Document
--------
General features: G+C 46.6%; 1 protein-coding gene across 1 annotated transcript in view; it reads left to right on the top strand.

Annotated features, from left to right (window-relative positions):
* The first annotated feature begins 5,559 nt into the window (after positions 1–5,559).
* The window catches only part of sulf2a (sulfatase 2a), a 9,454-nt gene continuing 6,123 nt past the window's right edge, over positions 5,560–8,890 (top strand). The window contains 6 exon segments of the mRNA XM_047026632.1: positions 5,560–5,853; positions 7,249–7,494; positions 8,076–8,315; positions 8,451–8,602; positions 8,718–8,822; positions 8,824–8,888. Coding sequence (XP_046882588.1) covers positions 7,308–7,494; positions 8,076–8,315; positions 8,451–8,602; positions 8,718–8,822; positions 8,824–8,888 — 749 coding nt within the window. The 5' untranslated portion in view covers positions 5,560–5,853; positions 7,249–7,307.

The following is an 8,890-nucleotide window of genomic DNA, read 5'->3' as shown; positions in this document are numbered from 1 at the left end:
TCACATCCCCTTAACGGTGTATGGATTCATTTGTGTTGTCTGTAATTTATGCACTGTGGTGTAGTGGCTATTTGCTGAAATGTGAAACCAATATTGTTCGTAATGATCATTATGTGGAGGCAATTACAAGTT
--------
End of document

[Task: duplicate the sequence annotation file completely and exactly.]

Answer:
General features: G+C 46.6%; 1 protein-coding gene across 1 annotated transcript in view; it reads left to right on the top strand.

Annotated features, from left to right (window-relative positions):
* The first annotated feature begins 5,559 nt into the window (after positions 1–5,559).
* The window catches only part of sulf2a (sulfatase 2a), a 9,454-nt gene continuing 6,123 nt past the window's right edge, over positions 5,560–8,890 (top strand). The window contains 6 exon segments of the mRNA XM_047026632.1: positions 5,560–5,853; positions 7,249–7,494; positions 8,076–8,315; positions 8,451–8,602; positions 8,718–8,822; positions 8,824–8,888. Coding sequence (XP_046882588.1) covers positions 7,308–7,494; positions 8,076–8,315; positions 8,451–8,602; positions 8,718–8,822; positions 8,824–8,888 — 749 coding nt within the window. The 5' untranslated portion in view covers positions 5,560–5,853; positions 7,249–7,307.

The following is an 8,890-nucleotide window of genomic DNA, read 5'->3' as shown; positions in this document are numbered from 1 at the left end:
TCACATCCCCTTAACGGTGTATGGATTCATTTGTGTTGTCTGTAATTTATGCACTGTGGTGTAGTGGCTATTTGCTGAAATGTGAAACCAATATTGTTCGTAATGATCATTATGTGGAGGCAATTACAAGTT